Additionally, robotics is a growing area of interest to the public and media, evidenced by the PI's recent involvement in the BBC2 programme "Biomimetics: Designed by Nature". The PI will leverage this interest by engaging the University of Nottingham press office to release news about the project via the University web pages and work with contacts at the BBC on potential follow up activities. The PI will also use his involvement in University outreach activities such as community open days and UCAS visit days to present his research to a wider public audience and inspire the next generation of engineers.
 
Description Currently, soft actuated flexible surfaces are experiencing high interest and demand for robotic applications in various areas such as healthcare, automotive, aerospace, and manufacturing. However, their design and control thus far have previously been based on 'trial and error' methods requiring multiple trials and/or high levels of user specialization. Robust methods to realize actuated flexible surfaces with the ability to deform into large curvatures therefore require a reliable, validated model that takes into account many physical and mechanical properties including elasticity, material characteristics, gravity, external forces and thickness shear effects. The derivation of such a model would then enable the further development of predictive based control methods for flexible robotic surfaces. This work has developed, and validated a lumped-mass model for flexible surfaces undergoing large deformation due to actuation by continuum robotic arms. The resulting model includes dynamic properties for both the surface and actuation elements to predict deformation in multiple curvature directions and actuation configurations, as well as account for external loading. The model is validated against an experimental system, and measured displacements between the experimental and modelling results showed considerable agreement between the developed model and manufactured surface with an average error less than 1% of the length of the surface's side during movement and at final deformed shapes.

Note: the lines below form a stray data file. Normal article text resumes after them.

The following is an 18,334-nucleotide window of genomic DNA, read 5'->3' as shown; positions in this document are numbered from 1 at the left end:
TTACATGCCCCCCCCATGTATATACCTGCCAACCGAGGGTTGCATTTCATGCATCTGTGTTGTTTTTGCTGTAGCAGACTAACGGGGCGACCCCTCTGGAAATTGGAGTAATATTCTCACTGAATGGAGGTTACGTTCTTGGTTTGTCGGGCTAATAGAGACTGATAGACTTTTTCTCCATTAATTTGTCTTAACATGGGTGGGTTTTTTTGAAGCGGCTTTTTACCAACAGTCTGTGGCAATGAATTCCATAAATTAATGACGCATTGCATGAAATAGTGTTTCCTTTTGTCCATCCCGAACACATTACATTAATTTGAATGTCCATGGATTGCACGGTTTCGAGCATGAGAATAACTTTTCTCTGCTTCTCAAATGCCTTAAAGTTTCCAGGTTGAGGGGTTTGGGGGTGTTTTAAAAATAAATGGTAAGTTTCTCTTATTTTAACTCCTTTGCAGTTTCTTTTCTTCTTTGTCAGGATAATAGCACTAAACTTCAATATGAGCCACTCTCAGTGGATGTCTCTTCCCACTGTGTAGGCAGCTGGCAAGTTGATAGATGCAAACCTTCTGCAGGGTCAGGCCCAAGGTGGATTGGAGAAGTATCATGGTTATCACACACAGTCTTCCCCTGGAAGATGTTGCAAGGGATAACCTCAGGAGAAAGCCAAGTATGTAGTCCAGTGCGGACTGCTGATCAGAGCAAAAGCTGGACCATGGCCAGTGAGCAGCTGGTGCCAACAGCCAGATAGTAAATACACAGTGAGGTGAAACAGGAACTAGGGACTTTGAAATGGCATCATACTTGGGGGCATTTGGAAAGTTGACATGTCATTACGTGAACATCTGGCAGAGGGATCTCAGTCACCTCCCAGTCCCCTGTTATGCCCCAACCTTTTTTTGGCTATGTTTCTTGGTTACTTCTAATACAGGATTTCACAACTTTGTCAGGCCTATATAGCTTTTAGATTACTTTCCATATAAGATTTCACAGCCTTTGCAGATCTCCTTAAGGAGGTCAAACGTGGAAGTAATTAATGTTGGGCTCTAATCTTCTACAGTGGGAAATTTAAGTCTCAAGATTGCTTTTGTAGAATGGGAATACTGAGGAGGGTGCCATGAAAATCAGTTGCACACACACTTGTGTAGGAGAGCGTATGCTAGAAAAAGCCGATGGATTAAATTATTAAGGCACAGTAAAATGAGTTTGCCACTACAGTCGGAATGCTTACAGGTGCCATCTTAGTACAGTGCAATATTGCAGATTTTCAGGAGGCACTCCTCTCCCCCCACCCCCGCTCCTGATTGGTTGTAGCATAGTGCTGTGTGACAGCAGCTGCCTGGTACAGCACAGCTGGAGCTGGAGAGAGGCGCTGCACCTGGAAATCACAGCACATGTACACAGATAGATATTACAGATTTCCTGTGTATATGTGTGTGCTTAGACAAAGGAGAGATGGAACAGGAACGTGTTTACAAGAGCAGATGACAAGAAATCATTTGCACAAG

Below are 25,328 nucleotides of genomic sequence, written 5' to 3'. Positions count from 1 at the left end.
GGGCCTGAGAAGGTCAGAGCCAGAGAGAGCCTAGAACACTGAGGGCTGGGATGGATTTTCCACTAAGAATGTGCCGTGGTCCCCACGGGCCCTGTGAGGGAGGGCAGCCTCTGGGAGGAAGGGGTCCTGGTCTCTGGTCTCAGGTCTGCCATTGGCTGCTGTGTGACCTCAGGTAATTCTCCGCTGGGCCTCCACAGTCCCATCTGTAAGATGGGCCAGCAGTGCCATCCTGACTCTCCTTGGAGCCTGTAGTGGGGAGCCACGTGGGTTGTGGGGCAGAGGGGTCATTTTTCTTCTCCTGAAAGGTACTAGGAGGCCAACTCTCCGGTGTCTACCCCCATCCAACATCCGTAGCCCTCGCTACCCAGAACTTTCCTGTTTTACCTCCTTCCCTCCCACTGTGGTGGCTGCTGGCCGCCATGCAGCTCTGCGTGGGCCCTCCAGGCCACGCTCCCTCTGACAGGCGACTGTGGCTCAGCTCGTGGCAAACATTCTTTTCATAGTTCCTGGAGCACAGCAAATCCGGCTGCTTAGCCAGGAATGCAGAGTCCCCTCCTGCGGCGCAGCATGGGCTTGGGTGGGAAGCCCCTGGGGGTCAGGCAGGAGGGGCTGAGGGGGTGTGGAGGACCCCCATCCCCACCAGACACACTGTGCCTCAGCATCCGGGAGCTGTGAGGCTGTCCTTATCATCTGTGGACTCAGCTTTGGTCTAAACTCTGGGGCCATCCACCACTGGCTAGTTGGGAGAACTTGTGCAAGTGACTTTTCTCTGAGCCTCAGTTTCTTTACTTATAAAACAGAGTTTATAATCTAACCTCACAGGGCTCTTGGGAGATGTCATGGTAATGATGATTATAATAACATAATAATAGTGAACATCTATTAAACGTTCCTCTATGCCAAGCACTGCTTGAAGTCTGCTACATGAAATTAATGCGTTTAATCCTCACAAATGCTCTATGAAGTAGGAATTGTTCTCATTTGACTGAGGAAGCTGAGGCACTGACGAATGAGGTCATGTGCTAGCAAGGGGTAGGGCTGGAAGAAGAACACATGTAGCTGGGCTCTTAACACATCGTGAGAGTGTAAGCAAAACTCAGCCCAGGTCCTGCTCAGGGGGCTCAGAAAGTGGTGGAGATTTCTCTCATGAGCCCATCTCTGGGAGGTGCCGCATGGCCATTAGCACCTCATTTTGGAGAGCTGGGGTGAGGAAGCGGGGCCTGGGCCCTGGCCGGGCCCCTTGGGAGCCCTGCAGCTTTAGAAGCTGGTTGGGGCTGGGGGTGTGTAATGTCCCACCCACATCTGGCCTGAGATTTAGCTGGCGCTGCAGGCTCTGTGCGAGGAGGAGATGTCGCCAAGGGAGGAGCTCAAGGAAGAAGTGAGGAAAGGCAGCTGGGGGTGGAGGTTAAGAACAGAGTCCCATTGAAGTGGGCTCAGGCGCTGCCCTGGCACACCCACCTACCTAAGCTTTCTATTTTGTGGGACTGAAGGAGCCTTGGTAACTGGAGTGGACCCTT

Results have been published in multiple conference and journal proceedings with a further 3 publications in SNIP top 10% manufacturing and robotics journals under review. Invited presentations at multiple US and China institutions have been completed along with site visits to Clemson University (USA), Vanderbilt University (USA), Tsinghua University (China) and Tianjin University (China). The researcher on the project has used his experience here and translated it to a new research and teaching position at a UK university.